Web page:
Team structure also changed to be more flexible, though the traditional ten-person marching team of a leader and three ranks of three remained. Options where teams could march with lower numbers kept the sport viable in smaller, less populated areas. By 2018 teams no longer marched to the accompaniment of brass and pipe bands, instead marching at 120 beats in the set plan phase and then to more trendy music of their own choice in the display phase, where teams showed their flamboyancy and creativeness.

A much stronger emphasis on legal compliance in matters such as health and safety added to the administrative requirements of running the organisation, both locally and at the national level. Attracting suitable candidates to ‘volunteer’ for such work added greatly to the demands made on members’ relatives and supporters. Technology, while adding benefits, also added to the pressure, with volunteers needing to keep up with it.  

To survive in the modern era, marching had to reconsider its structure and how it presented the sport, in terms of not only appealing to its increasingly time-poor participants, but also recognising that the adjudication system needed to be relatively simple to be easily understood and managed, in order to cope with the numbers of marchers varying between teams (from seven to fourteen, depending on the phase—Technical Drill or Display). Marching New Zealand concluded that introducing the guideline of being a performance sport would best capture both the competitive and recreational elements.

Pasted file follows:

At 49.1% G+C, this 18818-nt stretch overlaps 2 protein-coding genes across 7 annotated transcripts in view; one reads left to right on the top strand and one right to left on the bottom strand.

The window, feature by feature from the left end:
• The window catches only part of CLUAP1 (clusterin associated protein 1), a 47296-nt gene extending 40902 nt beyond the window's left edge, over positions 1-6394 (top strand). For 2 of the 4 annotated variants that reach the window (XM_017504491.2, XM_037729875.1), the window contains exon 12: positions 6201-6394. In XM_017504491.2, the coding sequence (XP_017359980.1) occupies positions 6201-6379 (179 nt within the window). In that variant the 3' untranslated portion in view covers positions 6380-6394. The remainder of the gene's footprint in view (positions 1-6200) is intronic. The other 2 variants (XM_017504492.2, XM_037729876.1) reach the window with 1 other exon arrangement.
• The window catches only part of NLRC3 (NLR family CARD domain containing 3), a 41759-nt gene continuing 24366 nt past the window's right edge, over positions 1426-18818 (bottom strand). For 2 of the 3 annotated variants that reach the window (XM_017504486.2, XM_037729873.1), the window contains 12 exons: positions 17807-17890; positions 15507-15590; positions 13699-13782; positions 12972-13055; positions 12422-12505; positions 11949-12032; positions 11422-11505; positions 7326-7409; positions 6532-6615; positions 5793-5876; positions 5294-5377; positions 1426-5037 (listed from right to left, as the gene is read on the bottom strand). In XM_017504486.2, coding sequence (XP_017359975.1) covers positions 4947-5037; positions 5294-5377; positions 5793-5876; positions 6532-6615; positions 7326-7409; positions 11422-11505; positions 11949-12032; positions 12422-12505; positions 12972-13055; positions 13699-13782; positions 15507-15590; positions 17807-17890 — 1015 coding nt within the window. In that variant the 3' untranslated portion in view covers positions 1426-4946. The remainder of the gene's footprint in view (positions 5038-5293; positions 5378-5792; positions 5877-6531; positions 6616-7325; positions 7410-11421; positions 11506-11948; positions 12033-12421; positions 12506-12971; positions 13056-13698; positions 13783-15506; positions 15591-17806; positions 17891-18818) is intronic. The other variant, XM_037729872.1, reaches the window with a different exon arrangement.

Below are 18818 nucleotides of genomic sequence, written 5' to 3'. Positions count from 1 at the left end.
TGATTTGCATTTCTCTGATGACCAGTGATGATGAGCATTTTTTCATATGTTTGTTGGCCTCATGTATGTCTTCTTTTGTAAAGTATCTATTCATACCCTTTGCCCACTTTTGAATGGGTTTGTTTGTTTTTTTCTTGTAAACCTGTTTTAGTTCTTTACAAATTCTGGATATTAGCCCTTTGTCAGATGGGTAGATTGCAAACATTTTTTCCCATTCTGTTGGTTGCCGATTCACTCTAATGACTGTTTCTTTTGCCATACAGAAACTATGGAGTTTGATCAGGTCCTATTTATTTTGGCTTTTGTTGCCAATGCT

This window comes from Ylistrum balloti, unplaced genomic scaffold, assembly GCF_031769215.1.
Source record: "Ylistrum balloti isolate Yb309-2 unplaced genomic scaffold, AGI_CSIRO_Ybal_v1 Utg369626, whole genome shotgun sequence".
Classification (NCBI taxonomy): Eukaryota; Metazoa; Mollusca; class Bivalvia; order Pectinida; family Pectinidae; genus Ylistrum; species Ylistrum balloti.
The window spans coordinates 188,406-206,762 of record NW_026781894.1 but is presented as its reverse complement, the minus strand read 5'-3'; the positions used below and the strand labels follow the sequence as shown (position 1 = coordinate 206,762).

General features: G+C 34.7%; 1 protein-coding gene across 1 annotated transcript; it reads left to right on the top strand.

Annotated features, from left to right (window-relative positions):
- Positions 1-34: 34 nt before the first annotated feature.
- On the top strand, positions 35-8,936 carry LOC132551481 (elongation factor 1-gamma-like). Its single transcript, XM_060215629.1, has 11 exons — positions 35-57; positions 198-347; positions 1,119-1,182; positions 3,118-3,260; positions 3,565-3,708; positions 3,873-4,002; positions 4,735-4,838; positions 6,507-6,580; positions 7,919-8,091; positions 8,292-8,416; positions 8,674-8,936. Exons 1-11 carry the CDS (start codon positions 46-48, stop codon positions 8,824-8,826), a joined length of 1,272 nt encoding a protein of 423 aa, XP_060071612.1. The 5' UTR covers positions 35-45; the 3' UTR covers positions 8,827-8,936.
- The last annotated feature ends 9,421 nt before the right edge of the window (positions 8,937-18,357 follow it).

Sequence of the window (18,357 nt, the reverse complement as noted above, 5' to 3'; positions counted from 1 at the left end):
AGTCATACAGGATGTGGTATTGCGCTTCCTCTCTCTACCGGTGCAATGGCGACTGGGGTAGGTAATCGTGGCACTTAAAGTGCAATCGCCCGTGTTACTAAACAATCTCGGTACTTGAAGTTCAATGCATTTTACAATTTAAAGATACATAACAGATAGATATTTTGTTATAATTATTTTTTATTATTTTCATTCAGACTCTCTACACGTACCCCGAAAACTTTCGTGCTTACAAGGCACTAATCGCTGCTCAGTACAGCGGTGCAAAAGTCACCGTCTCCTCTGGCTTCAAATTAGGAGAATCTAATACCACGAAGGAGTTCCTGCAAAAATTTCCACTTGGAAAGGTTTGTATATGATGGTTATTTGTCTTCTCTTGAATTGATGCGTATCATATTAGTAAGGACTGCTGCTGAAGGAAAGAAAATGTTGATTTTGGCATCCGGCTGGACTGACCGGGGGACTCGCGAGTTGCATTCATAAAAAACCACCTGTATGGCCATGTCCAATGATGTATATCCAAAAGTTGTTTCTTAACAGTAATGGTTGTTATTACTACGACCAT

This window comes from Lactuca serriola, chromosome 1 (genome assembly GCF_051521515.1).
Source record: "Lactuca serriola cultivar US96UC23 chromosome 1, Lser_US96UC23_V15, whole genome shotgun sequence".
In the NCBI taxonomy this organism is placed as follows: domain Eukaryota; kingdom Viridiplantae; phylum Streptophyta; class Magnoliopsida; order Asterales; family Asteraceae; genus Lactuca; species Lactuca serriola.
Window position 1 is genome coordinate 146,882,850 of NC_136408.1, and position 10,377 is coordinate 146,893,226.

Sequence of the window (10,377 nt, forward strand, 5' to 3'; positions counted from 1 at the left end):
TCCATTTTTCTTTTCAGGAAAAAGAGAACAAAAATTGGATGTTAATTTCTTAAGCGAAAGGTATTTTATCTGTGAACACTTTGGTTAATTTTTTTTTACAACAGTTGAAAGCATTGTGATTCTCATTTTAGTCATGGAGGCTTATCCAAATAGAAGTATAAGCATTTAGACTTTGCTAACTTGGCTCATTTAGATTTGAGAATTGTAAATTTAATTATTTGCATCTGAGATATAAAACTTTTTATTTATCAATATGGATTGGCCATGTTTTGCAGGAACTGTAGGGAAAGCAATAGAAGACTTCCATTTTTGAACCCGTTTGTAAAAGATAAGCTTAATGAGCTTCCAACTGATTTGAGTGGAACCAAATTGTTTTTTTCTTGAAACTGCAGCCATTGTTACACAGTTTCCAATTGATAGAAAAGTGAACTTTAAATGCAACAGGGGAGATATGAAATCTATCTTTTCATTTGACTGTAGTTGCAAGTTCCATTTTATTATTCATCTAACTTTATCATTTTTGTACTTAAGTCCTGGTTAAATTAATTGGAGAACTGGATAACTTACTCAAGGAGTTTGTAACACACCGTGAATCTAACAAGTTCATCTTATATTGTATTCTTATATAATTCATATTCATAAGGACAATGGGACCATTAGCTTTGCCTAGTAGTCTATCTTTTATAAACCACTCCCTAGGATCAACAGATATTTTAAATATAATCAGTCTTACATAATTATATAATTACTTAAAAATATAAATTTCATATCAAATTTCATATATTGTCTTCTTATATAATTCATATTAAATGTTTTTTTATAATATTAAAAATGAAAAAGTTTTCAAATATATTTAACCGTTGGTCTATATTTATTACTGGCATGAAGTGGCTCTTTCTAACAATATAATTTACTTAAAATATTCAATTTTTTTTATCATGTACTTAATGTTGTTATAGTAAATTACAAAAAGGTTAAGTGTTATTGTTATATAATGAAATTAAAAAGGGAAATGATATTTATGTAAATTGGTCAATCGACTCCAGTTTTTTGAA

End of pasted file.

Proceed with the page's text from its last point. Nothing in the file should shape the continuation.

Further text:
By 2018 the number of associations had decreased, although an even spread remained across the country from north to south, with ten association committees administering and presenting the sport for participants. Many of the judges and coaches were long serving in the sport; such loyalty was a strong value of which the associations and the national organisation were very proud.

Being a ‘home grown’ sport, unique to New Zealand, marching had no international affiliation.  However, South Africa and the USA, similarly structured performance sports could provide opportunities for teams to travel and perform internationally, though not to compete. No International Challenge competition with Australia has been held since 1997, though New Zealand teams have performed at Australian events.